National News

Deval Patrick to Announce He Will Not Run for President in 2020

Posted December 5, 2018 1:55 a.m. EST

Deval Patrick, the former two-term Democratic governor of Massachusetts, plans to announce shortly that he will not run for president in 2020, according to a person close to Patrick.

Patrick had been discussing a possible run with associates and had been traveling around the country to support Democratic candidates in the midterm elections. But he had also expressed some reluctance about a possible presidential run, telling David Axelrod, a former adviser to President Barack Obama, that he wasn’t sure there was a place for him.

“It’s hard to see how you even get noticed in such a big, broad field without being shrill, sensational or a celebrity — and I’m none of those things and I’m never going to be any of those things,” Patrick said in a podcast interview in September with Axelrod.

The person who confirmed Patrick’s decision, and spoke on condition of anonymity late Tuesday to share confidential information, declined to say why Patrick would not run.

Patrick’s decision was first reported by Politico. He was not expected to make any announcement Wednesday due to the national day of mourning for President George H.W. Bush.

Since leaving the governor’s office in 2015, Patrick has been a managing director for Bain Capital, running a $390 million fund designed to invest in socially responsible businesses.

Some political observers had raised questions about whether his association with Bain Capital, as well as past business dealings, might be considered a negative for Patrick in a Democratic primary contest, particularly in light of tension in the party between Democrats who support business-friendly politics and those with anti-corporate or anti-capitalist views.

Already, social media memes had appeared attacking Patrick’s Bain connection.

Patrick’s decision comes as roughly three-dozen other Democrats contemplate bids for the presidency, including two other prominent party leaders from Massachusetts, Sen. Elizabeth Warren and former Secretary of State John Kerry. Gov. Andrew Cuomo of New York, asked about a presidential run last week, said he was “ruling it out,” and Michael Avenatti, the lawyer for Stormy Daniels, said Tuesday he would not run after talking himself up for months.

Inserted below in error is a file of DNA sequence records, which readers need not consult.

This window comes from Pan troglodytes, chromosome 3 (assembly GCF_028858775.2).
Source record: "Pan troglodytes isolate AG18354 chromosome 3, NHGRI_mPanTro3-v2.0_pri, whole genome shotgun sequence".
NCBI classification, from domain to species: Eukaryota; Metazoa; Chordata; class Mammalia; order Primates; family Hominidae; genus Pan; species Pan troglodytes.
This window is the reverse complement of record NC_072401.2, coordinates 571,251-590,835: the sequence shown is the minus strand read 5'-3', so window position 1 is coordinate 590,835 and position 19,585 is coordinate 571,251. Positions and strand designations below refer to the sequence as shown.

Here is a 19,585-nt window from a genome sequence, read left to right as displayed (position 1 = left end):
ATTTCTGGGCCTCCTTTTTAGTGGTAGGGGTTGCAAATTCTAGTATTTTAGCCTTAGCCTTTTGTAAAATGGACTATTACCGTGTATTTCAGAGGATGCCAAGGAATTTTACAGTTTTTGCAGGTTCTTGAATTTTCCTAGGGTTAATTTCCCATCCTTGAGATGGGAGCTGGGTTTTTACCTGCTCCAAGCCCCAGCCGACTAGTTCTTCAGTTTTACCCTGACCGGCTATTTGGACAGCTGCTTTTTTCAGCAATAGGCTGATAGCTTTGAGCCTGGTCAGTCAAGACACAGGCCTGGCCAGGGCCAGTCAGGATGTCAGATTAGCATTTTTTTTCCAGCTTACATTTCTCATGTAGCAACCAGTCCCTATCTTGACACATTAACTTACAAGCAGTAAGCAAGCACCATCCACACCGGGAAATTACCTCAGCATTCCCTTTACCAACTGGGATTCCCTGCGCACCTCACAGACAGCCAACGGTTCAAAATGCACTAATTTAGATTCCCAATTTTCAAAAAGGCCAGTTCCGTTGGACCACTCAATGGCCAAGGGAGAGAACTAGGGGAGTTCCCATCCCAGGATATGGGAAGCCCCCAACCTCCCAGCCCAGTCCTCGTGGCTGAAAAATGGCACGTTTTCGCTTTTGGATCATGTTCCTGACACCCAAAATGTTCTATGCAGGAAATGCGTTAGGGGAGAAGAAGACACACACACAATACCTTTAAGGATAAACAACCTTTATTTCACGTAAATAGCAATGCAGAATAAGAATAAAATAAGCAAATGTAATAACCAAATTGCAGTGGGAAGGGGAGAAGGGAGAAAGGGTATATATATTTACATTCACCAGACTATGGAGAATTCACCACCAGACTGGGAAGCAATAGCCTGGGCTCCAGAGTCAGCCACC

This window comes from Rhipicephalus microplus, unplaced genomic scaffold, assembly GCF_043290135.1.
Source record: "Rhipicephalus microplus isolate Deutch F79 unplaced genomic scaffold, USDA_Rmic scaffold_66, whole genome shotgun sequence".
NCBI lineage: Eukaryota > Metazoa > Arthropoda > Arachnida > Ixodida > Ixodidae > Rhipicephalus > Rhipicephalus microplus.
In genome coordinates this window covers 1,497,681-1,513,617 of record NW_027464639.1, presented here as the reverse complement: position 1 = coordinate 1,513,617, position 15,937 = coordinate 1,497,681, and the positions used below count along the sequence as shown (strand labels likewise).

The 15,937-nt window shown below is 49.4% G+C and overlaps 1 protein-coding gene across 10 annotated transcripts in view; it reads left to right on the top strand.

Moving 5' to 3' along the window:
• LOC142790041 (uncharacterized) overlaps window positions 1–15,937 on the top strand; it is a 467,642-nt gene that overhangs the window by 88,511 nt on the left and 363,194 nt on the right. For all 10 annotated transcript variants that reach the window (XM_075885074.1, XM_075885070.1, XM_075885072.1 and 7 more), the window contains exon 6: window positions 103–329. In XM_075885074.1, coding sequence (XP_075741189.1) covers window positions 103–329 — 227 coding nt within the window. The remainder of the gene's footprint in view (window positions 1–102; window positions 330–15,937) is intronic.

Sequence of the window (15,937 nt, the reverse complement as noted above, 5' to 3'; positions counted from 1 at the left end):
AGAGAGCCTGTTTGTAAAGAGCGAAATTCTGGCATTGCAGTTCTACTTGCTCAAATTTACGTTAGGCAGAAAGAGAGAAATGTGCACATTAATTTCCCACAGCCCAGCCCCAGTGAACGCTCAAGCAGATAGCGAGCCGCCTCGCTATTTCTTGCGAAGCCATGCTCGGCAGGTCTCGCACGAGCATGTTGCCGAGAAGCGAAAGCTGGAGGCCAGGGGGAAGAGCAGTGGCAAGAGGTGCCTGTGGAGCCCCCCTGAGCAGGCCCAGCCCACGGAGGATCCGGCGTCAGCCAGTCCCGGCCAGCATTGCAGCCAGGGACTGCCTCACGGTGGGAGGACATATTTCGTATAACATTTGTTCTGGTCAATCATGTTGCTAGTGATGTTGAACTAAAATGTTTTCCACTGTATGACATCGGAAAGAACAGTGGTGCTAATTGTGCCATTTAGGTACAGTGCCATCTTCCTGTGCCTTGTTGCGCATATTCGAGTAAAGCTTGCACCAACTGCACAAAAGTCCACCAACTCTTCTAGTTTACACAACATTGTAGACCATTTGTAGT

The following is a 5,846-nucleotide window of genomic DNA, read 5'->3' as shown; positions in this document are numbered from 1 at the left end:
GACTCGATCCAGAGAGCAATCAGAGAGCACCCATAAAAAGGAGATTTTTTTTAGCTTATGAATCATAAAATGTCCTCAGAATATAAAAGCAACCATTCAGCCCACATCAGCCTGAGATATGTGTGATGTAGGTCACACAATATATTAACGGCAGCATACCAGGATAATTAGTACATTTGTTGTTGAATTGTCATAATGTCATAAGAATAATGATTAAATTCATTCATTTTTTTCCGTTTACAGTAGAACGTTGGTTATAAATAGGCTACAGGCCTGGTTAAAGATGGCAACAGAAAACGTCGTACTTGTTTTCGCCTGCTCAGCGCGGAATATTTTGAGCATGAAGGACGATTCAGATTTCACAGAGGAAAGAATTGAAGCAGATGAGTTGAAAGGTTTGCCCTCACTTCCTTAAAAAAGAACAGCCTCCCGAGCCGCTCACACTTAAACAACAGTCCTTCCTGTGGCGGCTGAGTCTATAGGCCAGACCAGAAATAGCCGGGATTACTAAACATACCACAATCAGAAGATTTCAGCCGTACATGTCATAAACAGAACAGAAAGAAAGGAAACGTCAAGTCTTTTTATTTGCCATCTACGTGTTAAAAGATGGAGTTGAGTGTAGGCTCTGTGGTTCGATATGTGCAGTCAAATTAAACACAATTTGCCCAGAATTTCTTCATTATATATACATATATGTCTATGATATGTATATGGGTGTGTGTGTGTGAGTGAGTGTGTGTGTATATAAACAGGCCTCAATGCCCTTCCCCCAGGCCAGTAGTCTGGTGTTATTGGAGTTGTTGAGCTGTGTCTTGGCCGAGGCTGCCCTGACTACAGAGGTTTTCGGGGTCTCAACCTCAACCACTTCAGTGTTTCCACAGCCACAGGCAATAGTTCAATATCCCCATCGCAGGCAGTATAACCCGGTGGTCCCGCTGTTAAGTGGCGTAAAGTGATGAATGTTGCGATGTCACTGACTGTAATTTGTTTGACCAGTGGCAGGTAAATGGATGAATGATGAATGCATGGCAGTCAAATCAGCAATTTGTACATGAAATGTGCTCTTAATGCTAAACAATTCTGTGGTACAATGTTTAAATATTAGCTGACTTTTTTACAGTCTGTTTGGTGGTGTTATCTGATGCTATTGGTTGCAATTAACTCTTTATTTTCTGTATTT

Steve Elmendorf, a Washington lobbyist and former Democratic operative, said the large field of candidates said to be considering a run for the Democratic nomination would likely shrink dramatically.

“As they look at the enormity of it and the money and the staff, and the fact that Donald Trump will begin attacking you immediately and — do you really want to do this? And the big question with Deval Patrick and a lot of others in that group is, ‘Where do you get the money?'” Elmendorf said.

Other considerations were believed to include Patrick’s family. His wife, Diane, a labor attorney, had been hospitalized with depression early in his first term as governor under the weight of negative media articles. She first entered the hospital under an assumed name but later openly discussed her illness. Patrick had recounted the episode in his 2011 book “A Reason to Believe.”

“She hated the campaign and wanted to have a limited role,” said Dan Payne, a Massachusetts political consultant who was involved in Patrick’s first race.

The Times reported that earlier this year Valerie Jarrett, Obama’s former senior adviser, and Michelle Obama had walked Diane Patrick though the demands and expectations of a national campaign, according to Democrats briefed on the discussions.

Deval Patrick was also one of several African-American politicians who were considering a Democratic nomination bid. Sen. Cory Booker of New Jersey and Sen. Kamala Harris of California are expected to announce their intentions in the coming weeks.

Supporters of Patrick had earlier this year formed the Reason to Believe PAC, which had raised about $500,000. Much of the money came from Paul Fireman, a private equity investor who ran Reebok. The organization supported a number of progressive candidates in the midterm elections and had recently been holding meetups in key primary states around the country that appeared to be aimed at garnering support for Patrick and other progressive candidates.